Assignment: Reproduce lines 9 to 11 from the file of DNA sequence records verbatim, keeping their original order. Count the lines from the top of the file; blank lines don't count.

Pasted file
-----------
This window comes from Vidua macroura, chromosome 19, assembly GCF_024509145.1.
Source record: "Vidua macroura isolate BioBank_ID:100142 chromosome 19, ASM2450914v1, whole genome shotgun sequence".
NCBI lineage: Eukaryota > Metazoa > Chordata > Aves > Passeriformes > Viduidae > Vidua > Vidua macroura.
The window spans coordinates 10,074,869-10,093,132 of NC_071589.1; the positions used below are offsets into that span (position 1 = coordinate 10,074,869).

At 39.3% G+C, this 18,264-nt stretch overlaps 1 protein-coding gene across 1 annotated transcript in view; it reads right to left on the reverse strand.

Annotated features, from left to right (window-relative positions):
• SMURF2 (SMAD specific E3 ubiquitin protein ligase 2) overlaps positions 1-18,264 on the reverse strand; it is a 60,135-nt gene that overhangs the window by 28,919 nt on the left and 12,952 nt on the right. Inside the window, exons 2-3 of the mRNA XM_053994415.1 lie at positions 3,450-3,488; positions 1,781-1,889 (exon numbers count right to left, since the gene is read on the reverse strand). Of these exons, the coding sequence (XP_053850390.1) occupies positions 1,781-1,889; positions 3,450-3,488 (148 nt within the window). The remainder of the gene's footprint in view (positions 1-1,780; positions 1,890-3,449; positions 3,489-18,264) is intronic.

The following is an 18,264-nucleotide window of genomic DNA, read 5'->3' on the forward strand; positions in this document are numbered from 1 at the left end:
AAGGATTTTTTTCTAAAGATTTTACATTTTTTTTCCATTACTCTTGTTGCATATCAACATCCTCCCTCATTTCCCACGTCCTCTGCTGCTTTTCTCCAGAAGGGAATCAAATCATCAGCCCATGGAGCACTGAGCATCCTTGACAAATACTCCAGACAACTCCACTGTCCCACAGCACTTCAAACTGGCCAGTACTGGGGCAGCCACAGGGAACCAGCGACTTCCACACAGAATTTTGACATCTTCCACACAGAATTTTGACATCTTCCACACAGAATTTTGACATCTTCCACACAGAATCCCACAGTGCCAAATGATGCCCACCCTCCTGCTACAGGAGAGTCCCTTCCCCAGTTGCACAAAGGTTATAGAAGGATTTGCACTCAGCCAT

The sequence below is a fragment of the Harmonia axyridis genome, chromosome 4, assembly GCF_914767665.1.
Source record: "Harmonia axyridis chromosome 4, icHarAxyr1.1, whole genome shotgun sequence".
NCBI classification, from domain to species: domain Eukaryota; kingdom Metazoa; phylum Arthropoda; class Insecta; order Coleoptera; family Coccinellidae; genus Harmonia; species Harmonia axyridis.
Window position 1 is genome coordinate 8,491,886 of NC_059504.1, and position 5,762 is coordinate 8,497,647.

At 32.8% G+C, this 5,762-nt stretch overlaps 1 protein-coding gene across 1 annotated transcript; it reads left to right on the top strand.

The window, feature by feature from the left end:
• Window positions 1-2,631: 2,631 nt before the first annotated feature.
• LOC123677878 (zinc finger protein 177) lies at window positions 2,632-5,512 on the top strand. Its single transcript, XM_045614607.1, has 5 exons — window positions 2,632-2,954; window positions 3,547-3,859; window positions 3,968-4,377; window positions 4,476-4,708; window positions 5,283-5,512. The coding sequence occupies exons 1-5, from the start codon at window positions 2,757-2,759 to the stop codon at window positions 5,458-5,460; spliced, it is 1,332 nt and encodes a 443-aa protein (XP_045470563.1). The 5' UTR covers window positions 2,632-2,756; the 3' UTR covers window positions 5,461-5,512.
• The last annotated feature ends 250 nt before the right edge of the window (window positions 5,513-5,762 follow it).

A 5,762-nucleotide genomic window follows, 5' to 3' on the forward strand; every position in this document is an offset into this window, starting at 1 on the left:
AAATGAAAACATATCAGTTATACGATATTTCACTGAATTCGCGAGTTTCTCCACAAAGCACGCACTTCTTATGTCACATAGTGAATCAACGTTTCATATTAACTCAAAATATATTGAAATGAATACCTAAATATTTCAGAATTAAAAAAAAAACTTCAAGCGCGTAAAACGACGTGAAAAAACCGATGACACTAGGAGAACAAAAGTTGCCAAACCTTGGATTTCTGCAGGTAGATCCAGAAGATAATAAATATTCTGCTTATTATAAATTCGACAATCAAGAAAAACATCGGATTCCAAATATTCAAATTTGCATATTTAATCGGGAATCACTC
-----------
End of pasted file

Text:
AAGGATTTTTTTCTAAAGATTTTACATTTTTTTTCCATTACTCTTGTTGCATATCAACATCCTCCCTCATTTCCCACGTCCTCTGCTGCTTTTCTCCAGAAGGGAATCAAATCATCAGCCCATGGAGCACTGAGCATCCTTGACAAATACTCCAGACAACTCCACTGTCCCACAGCACTTCAAACTGGCCAGTACTGGGGCAGCCACAGGGAACCAGCGACTTCCACACAGAATTTTGACATCTTCCACACAGAATTTTGACATCTTCCACACAGAATTTTGACATCTTCCACACAGAATCCCACAGTGCCAAATGATGCCCACCCTCCTGCTACAGGAGAGTCCCTTCCCCAGTTGCACAAAGGTTATAGAAGGATTTGCACTCAGCCAT

The sequence below is a fragment of the Harmonia axyridis genome, chromosome 4, assembly GCF_914767665.1.
Source record: "Harmonia axyridis chromosome 4, icHarAxyr1.1, whole genome shotgun sequence".